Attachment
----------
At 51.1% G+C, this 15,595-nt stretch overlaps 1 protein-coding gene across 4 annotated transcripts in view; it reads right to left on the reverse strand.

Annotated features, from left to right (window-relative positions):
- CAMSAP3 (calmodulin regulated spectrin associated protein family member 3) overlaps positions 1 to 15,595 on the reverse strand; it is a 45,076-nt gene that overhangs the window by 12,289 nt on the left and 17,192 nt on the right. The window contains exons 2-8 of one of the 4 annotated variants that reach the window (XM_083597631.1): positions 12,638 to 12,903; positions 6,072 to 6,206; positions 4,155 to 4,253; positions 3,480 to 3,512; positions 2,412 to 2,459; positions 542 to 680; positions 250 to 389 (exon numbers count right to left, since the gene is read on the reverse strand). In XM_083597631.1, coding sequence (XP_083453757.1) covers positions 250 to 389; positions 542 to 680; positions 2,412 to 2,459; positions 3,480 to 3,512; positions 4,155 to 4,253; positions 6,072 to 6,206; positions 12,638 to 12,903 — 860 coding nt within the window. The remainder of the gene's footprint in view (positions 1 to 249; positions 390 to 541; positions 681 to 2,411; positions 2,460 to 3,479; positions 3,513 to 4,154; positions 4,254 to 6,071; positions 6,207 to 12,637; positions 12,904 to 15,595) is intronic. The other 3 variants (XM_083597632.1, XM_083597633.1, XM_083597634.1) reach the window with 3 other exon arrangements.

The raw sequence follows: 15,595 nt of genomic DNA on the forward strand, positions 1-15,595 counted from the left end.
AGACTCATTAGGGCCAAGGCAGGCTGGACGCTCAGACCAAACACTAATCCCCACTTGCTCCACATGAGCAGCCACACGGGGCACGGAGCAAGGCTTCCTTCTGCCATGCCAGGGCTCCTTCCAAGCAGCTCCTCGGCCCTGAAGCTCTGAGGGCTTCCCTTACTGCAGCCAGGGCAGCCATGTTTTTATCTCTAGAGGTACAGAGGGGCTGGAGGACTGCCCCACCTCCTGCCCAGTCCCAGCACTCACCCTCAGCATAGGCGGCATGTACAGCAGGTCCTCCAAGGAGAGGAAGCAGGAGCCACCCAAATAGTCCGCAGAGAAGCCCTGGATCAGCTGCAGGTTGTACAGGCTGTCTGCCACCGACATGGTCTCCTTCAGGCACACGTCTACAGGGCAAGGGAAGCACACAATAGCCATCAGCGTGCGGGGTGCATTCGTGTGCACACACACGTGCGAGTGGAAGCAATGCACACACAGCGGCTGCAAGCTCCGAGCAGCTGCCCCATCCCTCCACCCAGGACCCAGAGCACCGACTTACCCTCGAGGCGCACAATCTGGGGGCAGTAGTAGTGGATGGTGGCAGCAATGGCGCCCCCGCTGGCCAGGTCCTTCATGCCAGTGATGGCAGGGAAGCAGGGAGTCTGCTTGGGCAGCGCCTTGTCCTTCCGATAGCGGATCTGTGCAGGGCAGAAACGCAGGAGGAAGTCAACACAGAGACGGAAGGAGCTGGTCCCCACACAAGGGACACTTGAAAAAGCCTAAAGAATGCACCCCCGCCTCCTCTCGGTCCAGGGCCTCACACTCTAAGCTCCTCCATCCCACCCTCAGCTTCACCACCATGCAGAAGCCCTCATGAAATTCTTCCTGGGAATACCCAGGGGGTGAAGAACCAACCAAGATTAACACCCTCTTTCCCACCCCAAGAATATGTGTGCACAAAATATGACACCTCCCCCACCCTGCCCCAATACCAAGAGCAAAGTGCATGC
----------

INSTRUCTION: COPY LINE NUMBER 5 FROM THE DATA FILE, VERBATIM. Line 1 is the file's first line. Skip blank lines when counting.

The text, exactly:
AGACTCATTAGGGCCAAGGCAGGCTGGACGCTCAGACCAAACACTAATCCCCACTTGCTCCACATGAGCAGCCACACGGGGCACGGAGCAAGGCTTCCTTCTGCCATGCCAGGGCTCCTTCCAAGCAGCTCCTCGGCCCTGAAGCTCTGAGGGCTTCCCTTACTGCAGCCAGGGCAGCCATGTTTTTATCTCTAGAGGTACAGAGGGGCTGGAGGACTGCCCCACCTCCTGCCCAGTCCCAGCACTCACCCTCAGCATAGGCGGCATGTACAGCAGGTCCTCCAAGGAGAGGAAGCAGGAGCCACCCAAATAGTCCGCAGAGAAGCCCTGGATCAGCTGCAGGTTGTACAGGCTGTCTGCCACCGACATGGTCTCCTTCAGGCACACGTCTACAGGGCAAGGGAAGCACACAATAGCCATCAGCGTGCGGGGTGCATTCGTGTGCACACACACGTGCGAGTGGAAGCAATGCACACACAGCGGCTGCAAGCTCCGAGCAGCTGCCCCATCCCTCCACCCAGGACCCAGAGCACCGACTTACCCTCGAGGCGCACAATCTGGGGGCAGTAGTAGTGGATGGTGGCAGCAATGGCGCCCCCGCTGGCCAGGTCCTTCATGCCAGTGATGGCAGGGAAGCAGGGAGTCTGCTTGGGCAGCGCCTTGTCCTTCCGATAGCGGATCTGTGCAGGGCAGAAACGCAGGAGGAAGTCAACACAGAGACGGAAGGAGCTGGTCCCCACACAAGGGACACTTGAAAAAGCCTAAAGAATGCACCCCCGCCTCCTCTCGGTCCAGGGCCTCACACTCTAAGCTCCTCCATCCCACCCTCAGCTTCACCACCATGCAGAAGCCCTCATGAAATTCTTCCTGGGAATACCCAGGGGGTGAAGAACCAACCAAGATTAACACCCTCTTTCCCACCCCAAGAATATGTGTGCACAAAATATGACACCTCCCCCACCCTGCCCCAATACCAAGAGCAAAGTGCATGC